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Accenture Technology: Innovation-Led Application Services

 

In the last few years Accenture has executed a wholescale reshaping of its portfolio towards what it terms ‘The New’ (digital-, cloud-, security-related services) and has managed to keep ahead of the pack in staying relevant. NelsonHall recently attended an event hosted by Accenture Technology on the theme of innovation-led applications services.

Accenture Has Repivoted

CEO Pierre Nanterme opened the one-day session describing how Accenture started preparing for a major transformation of the company’s service portfolio toward ‘The New’ back in 2011.

In FY15, ‘The New’ accounted for 30% of Accenture’s total revenues; in FY16 this proportion moved up to 40%, or ~$13.5bn, progressing in H1 FY17 to ~45%. Nanterme shared his ambition that Accenture will exit this fiscal with activities in “The New” representing over 50% of the company’s total revenues—a milestone Accenture achieved in 3Q FY17. Given the accelerating rate of both acquisition activity and organic investments – and the accelerating pace with which organizations are embracing digital - this looks probable. If so, Accenture will have achieved something of a coup – and the right to make the bold statement on its website “New Isn’t On its Way: We’re Applying It Right Now.”

 While an increasing number of services providers are sharing what proportion of their revenues are coming from “digital”, there is no clarity of what this can encompass, and as such comparisons are not possible (is Vendor A, calculating Digital accounts for 16.7% of its revenues, lagging Vendor B, who claims 22.1%, or are they simply classifying differently?) Nevertheless, Accenture’s bold claim of over 50%, and its ability to point to the size and scale of its Accenture Interactive, Accenture Analytics and Accenture Mobility units (which together are now over $10bn in revenues) put it in a position that no other IT services vendor is currently anywhere near. As for Accenture Technology, which remains the company’s largest SBU, accounting for an estimated 50% of total revenues, it estimates that over 45% of its revenues related to SAP, Oracle, and Microsoft are now around The New. This is a very significant achievement.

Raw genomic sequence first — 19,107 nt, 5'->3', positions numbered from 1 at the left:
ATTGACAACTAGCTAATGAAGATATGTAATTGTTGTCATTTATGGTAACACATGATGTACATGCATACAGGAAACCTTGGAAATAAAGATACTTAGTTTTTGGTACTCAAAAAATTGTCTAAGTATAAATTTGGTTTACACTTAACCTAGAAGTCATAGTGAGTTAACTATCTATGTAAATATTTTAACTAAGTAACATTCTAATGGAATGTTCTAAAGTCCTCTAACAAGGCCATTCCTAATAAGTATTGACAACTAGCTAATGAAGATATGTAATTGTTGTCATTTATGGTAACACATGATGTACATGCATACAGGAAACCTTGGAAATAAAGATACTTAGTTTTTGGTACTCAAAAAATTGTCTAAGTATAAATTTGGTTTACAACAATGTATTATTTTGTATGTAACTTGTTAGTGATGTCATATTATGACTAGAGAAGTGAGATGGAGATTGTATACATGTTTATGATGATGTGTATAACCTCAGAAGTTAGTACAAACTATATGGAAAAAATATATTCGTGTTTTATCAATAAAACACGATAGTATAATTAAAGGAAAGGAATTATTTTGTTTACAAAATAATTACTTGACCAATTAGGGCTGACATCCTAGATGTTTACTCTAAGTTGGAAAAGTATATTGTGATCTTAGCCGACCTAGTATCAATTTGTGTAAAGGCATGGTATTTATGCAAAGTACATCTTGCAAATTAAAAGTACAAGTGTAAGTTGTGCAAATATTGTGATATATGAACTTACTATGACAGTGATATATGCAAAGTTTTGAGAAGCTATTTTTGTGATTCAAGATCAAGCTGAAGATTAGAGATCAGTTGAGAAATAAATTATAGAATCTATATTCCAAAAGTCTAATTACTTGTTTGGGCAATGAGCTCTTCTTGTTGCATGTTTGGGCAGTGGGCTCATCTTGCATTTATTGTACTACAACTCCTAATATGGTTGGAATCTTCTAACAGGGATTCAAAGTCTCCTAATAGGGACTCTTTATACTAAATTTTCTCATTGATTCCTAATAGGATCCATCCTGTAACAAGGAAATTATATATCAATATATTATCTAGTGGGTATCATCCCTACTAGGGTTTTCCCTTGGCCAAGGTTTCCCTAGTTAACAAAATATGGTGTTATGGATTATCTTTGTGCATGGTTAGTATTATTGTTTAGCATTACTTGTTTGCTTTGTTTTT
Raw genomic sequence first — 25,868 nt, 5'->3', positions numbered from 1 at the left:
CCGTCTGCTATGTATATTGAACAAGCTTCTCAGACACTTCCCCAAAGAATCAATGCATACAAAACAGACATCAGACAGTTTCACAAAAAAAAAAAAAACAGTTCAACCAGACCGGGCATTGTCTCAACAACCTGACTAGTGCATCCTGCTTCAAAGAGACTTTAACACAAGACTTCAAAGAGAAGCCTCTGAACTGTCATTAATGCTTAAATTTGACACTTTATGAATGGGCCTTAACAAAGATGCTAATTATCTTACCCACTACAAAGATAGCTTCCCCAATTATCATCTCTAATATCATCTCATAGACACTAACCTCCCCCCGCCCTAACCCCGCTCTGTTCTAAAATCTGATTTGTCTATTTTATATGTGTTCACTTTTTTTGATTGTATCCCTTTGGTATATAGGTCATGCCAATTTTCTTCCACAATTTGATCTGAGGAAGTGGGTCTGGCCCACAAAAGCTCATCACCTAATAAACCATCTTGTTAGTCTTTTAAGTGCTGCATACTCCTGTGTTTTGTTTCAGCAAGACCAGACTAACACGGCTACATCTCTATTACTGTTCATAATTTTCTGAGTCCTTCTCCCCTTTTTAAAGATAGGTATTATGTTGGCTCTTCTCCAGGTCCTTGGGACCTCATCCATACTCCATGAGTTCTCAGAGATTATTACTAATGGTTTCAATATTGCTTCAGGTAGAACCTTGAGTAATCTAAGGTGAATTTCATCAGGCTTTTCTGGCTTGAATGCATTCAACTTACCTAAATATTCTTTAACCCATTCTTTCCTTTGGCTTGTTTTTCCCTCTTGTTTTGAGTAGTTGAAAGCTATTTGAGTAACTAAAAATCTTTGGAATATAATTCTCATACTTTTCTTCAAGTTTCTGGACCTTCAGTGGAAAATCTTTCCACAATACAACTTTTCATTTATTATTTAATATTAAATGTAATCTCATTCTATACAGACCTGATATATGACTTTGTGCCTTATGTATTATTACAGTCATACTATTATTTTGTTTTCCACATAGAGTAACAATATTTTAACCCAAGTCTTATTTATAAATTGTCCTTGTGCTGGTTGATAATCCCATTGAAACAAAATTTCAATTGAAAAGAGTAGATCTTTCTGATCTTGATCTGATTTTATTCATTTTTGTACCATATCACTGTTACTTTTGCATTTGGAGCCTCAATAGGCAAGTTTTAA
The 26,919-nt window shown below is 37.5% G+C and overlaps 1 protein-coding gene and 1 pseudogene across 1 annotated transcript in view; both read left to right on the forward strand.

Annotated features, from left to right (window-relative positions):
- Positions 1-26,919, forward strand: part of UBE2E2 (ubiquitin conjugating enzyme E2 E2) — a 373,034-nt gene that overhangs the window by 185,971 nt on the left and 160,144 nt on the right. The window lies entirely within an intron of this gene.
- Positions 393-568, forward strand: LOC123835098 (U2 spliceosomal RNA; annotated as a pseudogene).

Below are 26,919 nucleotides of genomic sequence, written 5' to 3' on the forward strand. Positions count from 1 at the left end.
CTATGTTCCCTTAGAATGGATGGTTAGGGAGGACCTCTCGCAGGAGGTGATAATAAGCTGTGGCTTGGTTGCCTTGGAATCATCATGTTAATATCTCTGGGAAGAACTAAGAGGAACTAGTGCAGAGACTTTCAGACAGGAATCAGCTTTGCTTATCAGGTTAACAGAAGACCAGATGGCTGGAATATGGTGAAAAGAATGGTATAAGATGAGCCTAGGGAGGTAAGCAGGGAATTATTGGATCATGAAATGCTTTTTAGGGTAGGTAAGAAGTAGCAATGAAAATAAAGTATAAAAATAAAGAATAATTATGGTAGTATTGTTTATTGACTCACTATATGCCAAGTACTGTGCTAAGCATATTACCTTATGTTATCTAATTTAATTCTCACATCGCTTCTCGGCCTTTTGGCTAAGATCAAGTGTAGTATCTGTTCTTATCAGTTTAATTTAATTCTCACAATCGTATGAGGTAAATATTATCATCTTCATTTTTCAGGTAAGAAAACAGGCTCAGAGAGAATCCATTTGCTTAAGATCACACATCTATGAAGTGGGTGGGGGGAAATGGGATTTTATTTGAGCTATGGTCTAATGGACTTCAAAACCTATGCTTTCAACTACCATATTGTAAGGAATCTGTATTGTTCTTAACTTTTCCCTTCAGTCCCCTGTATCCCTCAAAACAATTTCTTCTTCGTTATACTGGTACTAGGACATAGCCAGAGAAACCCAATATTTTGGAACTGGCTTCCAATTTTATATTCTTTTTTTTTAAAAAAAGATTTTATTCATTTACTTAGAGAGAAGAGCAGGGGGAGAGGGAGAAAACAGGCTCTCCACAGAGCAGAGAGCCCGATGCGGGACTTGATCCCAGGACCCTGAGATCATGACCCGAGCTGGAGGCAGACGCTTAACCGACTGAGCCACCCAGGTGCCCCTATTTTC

Accenture Technology and Innovation

Creating Accenture Digital as a greenfield organization was, arguably, easier than realigning an existing massive organization such as Accenture Technology around digital. So how did Accenture Technology shift towards The New?

There are several elements to this transformation: adoption of new technologies: agile, DevOps and automation, application migration to the cloud; partnerships with the likes of salesforce.com and Workday; and realignment of major partnerships with SAP, Oracle, and Microsoft toward the cloud.

As with the other Accenture divisions, Accenture Technology has been very active in recent years in acquiring to expand or build capabilities in ‘the New’. To give just one example, expanding the Salesforce capabilities of Accenture Technology, since 2014 Accenture has acquired seven specialists: Media Hive, New Energy Group, CRMWaypoint, Cloud Sherpas, tquila and ClientHouse, and most recently federal sector specialist Phase One.

Accenture is redeploying the client base of acquisitions such as Cloud Sherpa towards large enterprises, bringing more interfacing/integration work with other enterprise applications. The size of some of their deal wins is increasing.

Another element is the expansion of what Accenture now calls the ‘Accenture Innovation Architecture’, which comprises Accenture Research, Accenture Ventures, Accenture Labs, Accenture Studios, Accenture Innovation Centers, backed up by Accenture Delivery Centers in its Global Delivery Network.

Liquid Studios…